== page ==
In March 2020, Gannett sold the landmark Times headquarters building at 319 Main Street in Hyannis. The Times then leased space in the building it had owned for more than 80 years. The sale was consistent with Gannett’s practice of selling capital assets of newspapers it owned to generate funds to pay off its huge merger-enabling loan from Apollo Global Management.
A period of journalistic excellence at The Cape Cod Times was ushered in by some outstanding investigative reporting 20+ years ago. Particularly noteworthy was a 1997 series titled "Broken Trust," written by two Times reporters who spent five months tracking down details of contamination of Cape Cod’s aquifer by extensive underground pollution originating at the Massachusetts Military Reservation. The six-part series caught the attention of the Environmental Protection Agency, which suspended the use of live explosives, propellants, flares, and lead bullets on the military reservation – the first time in American history that the EPA imposed any restrictions on a branch of the U.S. military.
In 2007, the Suburban Newspapers of America named the Cape Cod Times "Newspaper of the Year," with the American Press Institute judging the Times to be "one of the country's elite newspapers." The following year (2008), the New England Press Association named the Times "Newspaper of the Year." In 2016, GateHouse Media, the owner of the Times and more than 150 other U.S. dailies, honored executive editor Paul Pronovost as the "Best of GateHouse Editor of the Year." A journalistic pinnacle was reached two years later (in 2018), when the New England Newspaper & Press Association bestowed the Cape Cod Times with 43 awards, including ten first-place citations.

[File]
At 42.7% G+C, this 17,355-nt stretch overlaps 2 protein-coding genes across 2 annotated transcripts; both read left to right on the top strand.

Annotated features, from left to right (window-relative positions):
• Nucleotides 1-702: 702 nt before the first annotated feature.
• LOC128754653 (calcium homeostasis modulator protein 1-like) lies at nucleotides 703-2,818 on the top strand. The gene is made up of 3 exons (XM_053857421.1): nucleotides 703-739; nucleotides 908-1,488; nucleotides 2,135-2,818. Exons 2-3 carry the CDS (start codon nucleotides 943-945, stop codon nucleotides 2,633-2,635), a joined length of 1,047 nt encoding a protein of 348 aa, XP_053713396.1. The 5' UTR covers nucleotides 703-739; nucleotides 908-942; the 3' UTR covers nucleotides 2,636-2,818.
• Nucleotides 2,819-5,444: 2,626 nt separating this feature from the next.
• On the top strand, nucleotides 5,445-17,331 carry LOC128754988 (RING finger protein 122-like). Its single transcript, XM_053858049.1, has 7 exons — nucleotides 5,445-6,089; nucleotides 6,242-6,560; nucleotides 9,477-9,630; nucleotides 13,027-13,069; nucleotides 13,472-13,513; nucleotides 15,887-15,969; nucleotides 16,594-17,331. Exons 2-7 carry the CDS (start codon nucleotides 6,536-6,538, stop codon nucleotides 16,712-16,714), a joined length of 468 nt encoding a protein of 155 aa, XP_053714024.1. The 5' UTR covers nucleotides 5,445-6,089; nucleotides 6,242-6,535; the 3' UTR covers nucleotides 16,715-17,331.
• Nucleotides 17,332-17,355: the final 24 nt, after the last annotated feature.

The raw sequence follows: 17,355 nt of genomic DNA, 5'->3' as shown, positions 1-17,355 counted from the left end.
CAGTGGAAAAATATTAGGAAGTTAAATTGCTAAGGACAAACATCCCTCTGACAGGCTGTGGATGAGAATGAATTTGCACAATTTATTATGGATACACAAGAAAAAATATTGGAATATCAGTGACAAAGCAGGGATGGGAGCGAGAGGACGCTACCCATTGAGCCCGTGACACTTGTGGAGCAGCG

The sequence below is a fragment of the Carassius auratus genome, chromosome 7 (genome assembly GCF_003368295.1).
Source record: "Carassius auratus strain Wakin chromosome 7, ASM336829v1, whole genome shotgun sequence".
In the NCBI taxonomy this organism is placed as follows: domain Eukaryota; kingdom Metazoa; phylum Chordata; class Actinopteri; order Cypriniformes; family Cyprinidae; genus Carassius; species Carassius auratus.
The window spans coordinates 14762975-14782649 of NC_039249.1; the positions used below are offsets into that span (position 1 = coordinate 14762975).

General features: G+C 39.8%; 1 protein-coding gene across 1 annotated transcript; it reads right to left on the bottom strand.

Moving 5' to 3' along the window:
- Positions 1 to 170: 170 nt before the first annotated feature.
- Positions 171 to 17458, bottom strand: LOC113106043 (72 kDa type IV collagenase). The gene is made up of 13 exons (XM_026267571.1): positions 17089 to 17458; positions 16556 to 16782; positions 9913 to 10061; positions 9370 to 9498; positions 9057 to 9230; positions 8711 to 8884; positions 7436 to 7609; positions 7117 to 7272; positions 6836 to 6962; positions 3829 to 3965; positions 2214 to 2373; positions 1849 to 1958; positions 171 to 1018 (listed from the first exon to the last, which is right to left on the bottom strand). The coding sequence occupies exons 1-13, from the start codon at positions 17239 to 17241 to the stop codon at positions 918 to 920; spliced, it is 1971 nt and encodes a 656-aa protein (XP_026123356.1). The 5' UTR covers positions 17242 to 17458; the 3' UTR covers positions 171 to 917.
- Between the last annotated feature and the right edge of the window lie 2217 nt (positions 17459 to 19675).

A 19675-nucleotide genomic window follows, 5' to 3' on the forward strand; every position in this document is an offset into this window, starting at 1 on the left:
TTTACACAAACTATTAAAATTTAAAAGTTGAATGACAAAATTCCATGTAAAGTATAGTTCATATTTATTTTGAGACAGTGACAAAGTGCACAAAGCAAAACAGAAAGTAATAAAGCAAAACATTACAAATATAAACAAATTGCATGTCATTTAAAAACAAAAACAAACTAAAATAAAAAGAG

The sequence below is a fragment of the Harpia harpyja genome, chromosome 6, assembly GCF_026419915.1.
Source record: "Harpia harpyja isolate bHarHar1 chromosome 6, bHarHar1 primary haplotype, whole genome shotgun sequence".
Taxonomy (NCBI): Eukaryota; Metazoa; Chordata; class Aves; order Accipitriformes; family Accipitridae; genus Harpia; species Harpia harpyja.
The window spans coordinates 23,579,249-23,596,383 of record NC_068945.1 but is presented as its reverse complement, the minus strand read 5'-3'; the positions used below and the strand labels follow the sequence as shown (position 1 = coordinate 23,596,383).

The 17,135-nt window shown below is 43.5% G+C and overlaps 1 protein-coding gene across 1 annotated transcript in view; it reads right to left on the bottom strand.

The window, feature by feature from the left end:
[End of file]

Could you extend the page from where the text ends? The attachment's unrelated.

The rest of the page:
Signs of serious trouble at the Times began to appear the next year (in November 2019) when Pronovost resigned as executive editor. He left the newsroom he had called home for 19 years to become the communications director at a small New Hampshire college. In a parting memorandum to his staff, he wrote, "I do feel deep regret for not being able to hold the line on some of my core principles. In many ways, I feel I’ve failed you all and those who are no longer working at 319," the newsroom’s Main Street address. "That’s one of the reasons I know it’s time to move on: I am not able to give you what you need and deserve."
Five months later (in April 2020), Gannett’s newsroom purge Pronovost anticipated struck forcefully. Included in that round of cuts was Bill Mills, the opinion page editor who two decades earlier had been one of the investigative reporters who wrote "Broken Trust." Also laid off was Tim Miller, the features editor whose movie reviews had been must-reads for more than a generation of Times readers. His final column, which was published on May 1, 2020, was titled "Dear readers, thanks for a great 36 years."